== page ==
From her studio on Dublin's South Frederick Street, Neillí displayed an intuitive genius for using heavy tweeds to great effect. She worked with all the greats from Malloys to Magees in Co Donegal, the same trail which international designers now make in her wake.

Irene GIlbert with her air lingus uniform
Irene GIlbert with her air lingus uniform

Young students who dream about being style innovators will appreciate just how much Neillí thought outside the box, her eye for textures and her bold use of colour. A perfect example of this is the mustard wool coat with two asymmetric ties which is imbued with the same asymmetric aesthetic that fans of COS, the Swedish high street brand, like. Neillí was a visionary and in 1962 she co-founded the Irish Haute Couture Group with Irene Gilbert and Ib Jorgensen, whose work also features in the exhibition.

In his book, After a Fashion, which traces the trajectory of Irish couture from its heyday in the '60s to its eventual demise, Robert chronicled the success of Thurles-born Irene Gilbert (pictured below) whose client list included Princess Grace.

Never having seen Irene's work close up before, it was thrilling to observe the detail in her three pieces (below left) which includes in the centre, a stunning black crepe gown with embroidered blue daisies, the kind of fabric that modern Irish designers like Simone Rocha would love because of its sheer yet tactile, 3D qualities.

The gold dress with the gold shawl, on the left, is particularly interesting as it was made by Irene Gilbert for Anne Parsons, Countess of Rosse for the marriage of her first son, Antony Armstrong-Jones to Princess Margaret in February 1960. Beside the gown you can see a photograph that the family loaned to Robert which shows the Countess wearing the gown, seated beside the late Queen Mother at Buckingham Palace.

The name of Anne Rosse of Birr Castle keeps popping up as major client of Ireland's band of creative couturiers. She spread her style largess widely but sadly, with time, couture proved too expensive for most people and there was a move to ready-to-wear, prêt-à-porter, clothes. The high street had arrived.

Fashion Radicals has been supported by Debenhams, and the walls in the two-roomed exhibition are covered with a rich tapestry of photos, magazine covers, newspaper articles and quotes from the designers. Do make sure to watch the monitor with videos of Robert's BBC documentaries from 2000.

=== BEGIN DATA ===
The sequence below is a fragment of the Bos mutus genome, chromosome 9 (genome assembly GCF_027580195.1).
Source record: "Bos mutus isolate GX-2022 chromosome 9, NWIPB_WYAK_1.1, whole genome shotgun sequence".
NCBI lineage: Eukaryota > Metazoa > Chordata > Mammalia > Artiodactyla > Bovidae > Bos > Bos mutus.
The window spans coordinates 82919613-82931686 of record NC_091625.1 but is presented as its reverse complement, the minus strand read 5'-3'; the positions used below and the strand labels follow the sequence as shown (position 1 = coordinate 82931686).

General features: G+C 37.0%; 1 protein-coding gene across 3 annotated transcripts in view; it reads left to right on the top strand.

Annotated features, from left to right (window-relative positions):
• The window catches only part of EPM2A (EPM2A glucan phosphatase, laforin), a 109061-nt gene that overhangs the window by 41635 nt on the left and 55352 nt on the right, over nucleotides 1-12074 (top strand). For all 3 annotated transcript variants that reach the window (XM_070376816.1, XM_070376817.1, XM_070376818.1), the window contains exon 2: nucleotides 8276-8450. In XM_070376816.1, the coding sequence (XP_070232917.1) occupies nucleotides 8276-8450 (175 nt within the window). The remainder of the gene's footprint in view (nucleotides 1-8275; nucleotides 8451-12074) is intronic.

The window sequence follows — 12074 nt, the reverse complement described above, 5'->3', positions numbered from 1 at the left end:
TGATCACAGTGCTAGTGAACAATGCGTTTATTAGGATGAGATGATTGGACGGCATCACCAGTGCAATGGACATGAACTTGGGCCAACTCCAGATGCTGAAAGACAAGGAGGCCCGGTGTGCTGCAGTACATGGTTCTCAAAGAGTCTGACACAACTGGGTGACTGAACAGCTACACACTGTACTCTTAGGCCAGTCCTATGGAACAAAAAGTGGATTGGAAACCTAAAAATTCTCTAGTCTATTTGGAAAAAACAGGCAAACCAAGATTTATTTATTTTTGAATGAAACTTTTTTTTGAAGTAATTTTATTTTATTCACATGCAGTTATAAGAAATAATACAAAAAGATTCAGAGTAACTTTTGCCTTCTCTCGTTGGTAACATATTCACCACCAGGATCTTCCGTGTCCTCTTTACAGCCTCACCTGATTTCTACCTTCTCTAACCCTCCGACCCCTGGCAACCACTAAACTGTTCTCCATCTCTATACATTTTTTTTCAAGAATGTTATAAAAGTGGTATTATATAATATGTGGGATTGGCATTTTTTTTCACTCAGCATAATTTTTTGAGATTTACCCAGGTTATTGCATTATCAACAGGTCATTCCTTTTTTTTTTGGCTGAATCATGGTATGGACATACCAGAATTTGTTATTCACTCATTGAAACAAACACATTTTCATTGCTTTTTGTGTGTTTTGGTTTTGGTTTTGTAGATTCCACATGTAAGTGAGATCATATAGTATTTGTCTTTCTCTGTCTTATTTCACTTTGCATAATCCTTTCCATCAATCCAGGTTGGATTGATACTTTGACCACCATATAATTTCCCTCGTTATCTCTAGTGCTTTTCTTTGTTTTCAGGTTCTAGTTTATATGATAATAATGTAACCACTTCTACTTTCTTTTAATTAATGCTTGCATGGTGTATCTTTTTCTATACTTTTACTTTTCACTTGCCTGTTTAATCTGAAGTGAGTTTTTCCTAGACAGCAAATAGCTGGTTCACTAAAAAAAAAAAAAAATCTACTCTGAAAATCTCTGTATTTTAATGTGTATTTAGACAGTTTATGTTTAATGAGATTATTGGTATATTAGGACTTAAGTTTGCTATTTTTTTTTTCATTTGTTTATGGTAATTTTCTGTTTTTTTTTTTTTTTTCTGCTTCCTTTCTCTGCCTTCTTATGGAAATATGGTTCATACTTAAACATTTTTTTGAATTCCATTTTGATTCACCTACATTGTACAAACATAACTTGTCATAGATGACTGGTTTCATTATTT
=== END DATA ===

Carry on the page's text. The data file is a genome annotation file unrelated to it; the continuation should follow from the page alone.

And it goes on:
There are photos of the Titian-haired model Rosemarie Scully who was a true Irish model mould-breaker. Rosemarie was the house model for Balmain in Paris and she later married Sean Mulcahy, brother of designer Neillí, and became an important art historian on Spanish paintings in the 16th and 17th centuries.

Also in the exhibition are pieces by Clodagh O'Kennedy from Co Mayo, who was known by her first name, and made a name for herself for 'luxury minimalism', knitwear guru Michelina Stacpoole who has only just retired, and Mary O'Donnell from Kilcar, who Robert credits with "single-handedly making crochet sexy".

With the exception of couturier Ib Jorgensen (his dress is pictured below), all of the designers in the exhibition are women. Robert says, "My main thrust in the whole exhibition is to show how young people in a very depressing world in Ireland in the 1950s, at a time when women had to resign their jobs if they got married, they started their own fashion businesses and enjoyed international success.

A dress by Ib Jorgensen

These women are role models and the exhibition is an opportunity to demonstrate that you can take what might be perceived as a minor field or profession and make it something major, that you can become the promulgators of an alternative vision for Ireland. This exhibition is saying that you can do it if you have the focus and drive and energy, you can make fashion a successful career."